If your current circle of friends spends every night at the bar and then hits the drive-thru on the way home, it might be hard to find common ground. But there’s quite a range between habits like that and a monthly girls’ night out or family dinner.

On days when I knew I didn’t have the mental fortitude to resist my old favorites, I would simply turn down an invite. As I became more comfortable managing my food choices, that happened less and less. I devised a set of go-to plans to help me navigate the junk-food jungle. I know you’re trying to change your habits, so I’ll share them with you.

ALT TEXTIf you’re tracking your food intake, you’ll know how to make adjustments for the occasional dinner at a restaurant.

Dining Out

The time to determine your plan is not when you are already at Taco Del Fiesta staring down tortilla chips and queso dip.

If you plan to dine in a restaurant, check out the menu beforehand. Decide before you walk in the door what you are ordering—and stick to the plan.

Remember how I told you to track everything you eat? You know how quickly a few bites add up. Now use that info to make the best decisions you can.

If it’s a chain restaurant, its nutrition information is online, and you can make educated choices. Sometimes that means eating really lightly the rest of the day so you can “save up” for the meal you have selected. Other times, it might mean eating a healthy meal beforehand and ordering a small appetizer or salad. You might even find that a few choices fit perfectly into your plan as is.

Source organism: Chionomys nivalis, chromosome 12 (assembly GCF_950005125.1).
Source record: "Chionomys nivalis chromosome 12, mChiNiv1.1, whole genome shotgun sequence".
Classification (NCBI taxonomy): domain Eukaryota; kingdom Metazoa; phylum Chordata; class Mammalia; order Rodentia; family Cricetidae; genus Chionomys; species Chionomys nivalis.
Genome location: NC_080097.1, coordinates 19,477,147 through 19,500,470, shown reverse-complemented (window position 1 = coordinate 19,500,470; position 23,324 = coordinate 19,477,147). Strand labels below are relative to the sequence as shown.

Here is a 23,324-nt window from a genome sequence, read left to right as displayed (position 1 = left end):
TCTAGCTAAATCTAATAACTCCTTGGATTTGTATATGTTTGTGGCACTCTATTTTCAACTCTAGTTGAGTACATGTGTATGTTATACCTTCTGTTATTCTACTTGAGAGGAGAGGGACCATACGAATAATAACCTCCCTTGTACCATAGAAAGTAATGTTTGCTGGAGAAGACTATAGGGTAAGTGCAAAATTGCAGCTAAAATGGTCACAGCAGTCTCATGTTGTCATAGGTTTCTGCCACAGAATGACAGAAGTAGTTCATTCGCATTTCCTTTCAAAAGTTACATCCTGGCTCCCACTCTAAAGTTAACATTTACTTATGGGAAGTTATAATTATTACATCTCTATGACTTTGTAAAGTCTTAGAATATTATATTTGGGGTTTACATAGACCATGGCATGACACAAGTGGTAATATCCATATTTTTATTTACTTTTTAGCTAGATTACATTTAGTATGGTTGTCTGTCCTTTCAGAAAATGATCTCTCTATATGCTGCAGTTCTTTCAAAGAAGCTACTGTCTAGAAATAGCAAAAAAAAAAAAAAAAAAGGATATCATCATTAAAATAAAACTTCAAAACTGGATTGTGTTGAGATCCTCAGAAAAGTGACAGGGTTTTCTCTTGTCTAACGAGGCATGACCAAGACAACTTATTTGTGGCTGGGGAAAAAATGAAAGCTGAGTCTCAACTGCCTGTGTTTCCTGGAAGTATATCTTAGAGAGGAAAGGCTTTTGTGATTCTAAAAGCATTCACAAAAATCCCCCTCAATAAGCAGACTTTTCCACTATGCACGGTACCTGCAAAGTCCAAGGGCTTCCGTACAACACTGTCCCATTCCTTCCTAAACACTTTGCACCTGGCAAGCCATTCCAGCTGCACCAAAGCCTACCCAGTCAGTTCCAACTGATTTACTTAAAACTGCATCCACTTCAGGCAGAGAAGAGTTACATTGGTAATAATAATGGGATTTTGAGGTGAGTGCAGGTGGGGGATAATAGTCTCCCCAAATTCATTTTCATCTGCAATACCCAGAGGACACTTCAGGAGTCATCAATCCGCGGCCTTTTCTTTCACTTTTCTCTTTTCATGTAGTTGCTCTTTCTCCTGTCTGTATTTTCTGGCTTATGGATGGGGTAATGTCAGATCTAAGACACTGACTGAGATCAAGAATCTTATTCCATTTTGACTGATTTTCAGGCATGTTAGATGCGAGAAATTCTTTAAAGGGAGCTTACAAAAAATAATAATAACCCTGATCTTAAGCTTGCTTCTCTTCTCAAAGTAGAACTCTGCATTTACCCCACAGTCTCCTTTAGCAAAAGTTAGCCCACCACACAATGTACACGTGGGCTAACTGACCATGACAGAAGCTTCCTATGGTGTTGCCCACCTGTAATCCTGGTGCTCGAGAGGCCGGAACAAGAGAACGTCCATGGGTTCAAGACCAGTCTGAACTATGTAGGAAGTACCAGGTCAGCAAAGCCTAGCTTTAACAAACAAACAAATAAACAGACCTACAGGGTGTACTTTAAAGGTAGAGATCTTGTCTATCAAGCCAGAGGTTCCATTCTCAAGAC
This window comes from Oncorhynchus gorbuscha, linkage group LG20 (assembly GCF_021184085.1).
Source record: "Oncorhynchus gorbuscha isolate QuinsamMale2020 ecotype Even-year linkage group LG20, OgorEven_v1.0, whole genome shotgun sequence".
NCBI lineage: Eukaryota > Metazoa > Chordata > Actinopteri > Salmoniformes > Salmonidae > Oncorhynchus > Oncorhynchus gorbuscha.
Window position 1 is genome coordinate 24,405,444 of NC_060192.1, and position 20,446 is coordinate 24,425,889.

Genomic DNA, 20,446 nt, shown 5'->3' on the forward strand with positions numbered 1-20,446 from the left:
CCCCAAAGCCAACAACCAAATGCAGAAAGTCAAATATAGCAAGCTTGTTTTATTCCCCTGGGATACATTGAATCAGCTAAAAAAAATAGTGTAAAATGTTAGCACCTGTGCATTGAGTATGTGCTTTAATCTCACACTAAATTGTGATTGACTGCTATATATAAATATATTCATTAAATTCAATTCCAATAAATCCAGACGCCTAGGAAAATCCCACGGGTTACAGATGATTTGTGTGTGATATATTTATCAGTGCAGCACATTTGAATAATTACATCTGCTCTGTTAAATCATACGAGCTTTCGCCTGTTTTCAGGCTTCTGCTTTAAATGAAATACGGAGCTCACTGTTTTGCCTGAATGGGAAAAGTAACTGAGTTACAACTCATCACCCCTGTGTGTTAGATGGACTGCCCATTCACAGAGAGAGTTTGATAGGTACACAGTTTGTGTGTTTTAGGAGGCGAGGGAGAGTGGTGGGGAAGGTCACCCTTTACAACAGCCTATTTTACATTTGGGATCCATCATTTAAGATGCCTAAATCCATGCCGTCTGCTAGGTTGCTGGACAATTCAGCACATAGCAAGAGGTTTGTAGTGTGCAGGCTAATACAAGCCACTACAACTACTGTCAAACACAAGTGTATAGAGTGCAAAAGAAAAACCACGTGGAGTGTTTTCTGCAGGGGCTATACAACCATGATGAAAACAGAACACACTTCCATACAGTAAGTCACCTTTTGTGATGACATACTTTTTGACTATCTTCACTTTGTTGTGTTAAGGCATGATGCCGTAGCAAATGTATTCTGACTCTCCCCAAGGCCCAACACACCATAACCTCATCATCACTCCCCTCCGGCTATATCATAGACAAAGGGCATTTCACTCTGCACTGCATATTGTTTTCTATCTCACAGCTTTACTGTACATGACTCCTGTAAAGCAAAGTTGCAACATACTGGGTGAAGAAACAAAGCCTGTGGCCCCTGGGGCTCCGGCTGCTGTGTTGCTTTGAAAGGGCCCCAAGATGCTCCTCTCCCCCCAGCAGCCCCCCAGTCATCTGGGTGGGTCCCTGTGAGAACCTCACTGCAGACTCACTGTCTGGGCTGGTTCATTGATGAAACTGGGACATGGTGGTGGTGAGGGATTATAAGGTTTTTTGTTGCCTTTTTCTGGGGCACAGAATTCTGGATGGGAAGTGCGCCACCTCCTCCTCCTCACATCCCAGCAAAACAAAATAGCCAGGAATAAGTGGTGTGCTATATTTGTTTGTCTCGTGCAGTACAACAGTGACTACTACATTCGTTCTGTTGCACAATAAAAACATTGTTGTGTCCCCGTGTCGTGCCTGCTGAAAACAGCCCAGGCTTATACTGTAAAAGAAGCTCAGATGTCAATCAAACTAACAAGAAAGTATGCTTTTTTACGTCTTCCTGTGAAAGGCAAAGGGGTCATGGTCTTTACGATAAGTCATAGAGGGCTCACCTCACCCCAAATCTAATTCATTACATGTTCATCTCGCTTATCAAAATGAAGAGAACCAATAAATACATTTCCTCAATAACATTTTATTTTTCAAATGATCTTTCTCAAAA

In a strange but wonderful twist, you’ll be amazed at the freedom that comes from predetermined choices. Never again will you have to stare at a menu, willing yourself to stick to water before giving up and diving head first into the bread bowl.

Plus, when you order with confidence and obviously enjoy your meal, your friends won’t feel like you are on yet another crazy diet. They probably won’t even notice what you do and don’t eat or drink.

You’ll be there with them, and that’s the most important thing.

Family Dinners and Potlucks

If you’re going to dinner at someone’s house, bring a sharable dish that fits your plan. Make it something you really like so you’ll be satisfied even if it’s the only thing you can consume with confidence. Stay away from the all-or-nothing mentality. If you have a few bites of lasagna, you aren’t going to lose your progress, but if you have a few plates of lasagna, you are going to feel it.